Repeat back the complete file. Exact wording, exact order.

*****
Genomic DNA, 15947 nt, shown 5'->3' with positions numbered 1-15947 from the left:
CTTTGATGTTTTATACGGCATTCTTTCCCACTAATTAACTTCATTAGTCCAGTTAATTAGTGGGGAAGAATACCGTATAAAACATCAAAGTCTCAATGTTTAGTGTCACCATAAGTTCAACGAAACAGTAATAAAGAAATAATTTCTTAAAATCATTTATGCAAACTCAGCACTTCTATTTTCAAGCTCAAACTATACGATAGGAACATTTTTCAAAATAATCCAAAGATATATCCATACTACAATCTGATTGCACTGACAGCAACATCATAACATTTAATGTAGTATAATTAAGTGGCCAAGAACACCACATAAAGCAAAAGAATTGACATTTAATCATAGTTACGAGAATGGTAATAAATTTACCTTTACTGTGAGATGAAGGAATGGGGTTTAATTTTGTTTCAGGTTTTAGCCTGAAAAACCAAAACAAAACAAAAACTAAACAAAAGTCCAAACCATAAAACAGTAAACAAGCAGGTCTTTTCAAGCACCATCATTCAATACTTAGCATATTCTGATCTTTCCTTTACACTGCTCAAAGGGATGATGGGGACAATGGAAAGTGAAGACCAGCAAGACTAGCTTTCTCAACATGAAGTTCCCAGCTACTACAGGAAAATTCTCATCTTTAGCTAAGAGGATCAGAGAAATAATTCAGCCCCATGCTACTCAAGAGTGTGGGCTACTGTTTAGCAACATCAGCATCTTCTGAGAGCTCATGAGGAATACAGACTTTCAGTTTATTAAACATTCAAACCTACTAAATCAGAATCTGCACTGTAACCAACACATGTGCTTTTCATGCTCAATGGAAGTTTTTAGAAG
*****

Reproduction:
Genomic DNA, 15947 nt, shown 5'->3' with positions numbered 1-15947 from the left:
CTTTGATGTTTTATACGGCATTCTTTCCCACTAATTAACTTCATTAGTCCAGTTAATTAGTGGGGAAGAATACCGTATAAAACATCAAAGTCTCAATGTTTAGTGTCACCATAAGTTCAACGAAACAGTAATAAAGAAATAATTTCTTAAAATCATTTATGCAAACTCAGCACTTCTATTTTCAAGCTCAAACTATACGATAGGAACATTTTTCAAAATAATCCAAAGATATATCCATACTACAATCTGATTGCACTGACAGCAACATCATAACATTTAATGTAGTATAATTAAGTGGCCAAGAACACCACATAAAGCAAAAGAATTGACATTTAATCATAGTTACGAGAATGGTAATAAATTTACCTTTACTGTGAGATGAAGGAATGGGGTTTAATTTTGTTTCAGGTTTTAGCCTGAAAAACCAAAACAAAACAAAAACTAAACAAAAGTCCAAACCATAAAACAGTAAACAAGCAGGTCTTTTCAAGCACCATCATTCAATACTTAGCATATTCTGATCTTTCCTTTACACTGCTCAAAGGGATGATGGGGACAATGGAAAGTGAAGACCAGCAAGACTAGCTTTCTCAACATGAAGTTCCCAGCTACTACAGGAAAATTCTCATCTTTAGCTAAGAGGATCAGAGAAATAATTCAGCCCCATGCTACTCAAGAGTGTGGGCTACTGTTTAGCAACATCAGCATCTTCTGAGAGCTCATGAGGAATACAGACTTTCAGTTTATTAAACATTCAAACCTACTAAATCAGAATCTGCACTGTAACCAACACATGTGCTTTTCATGCTCAATGGAAGTTTTTAGAAG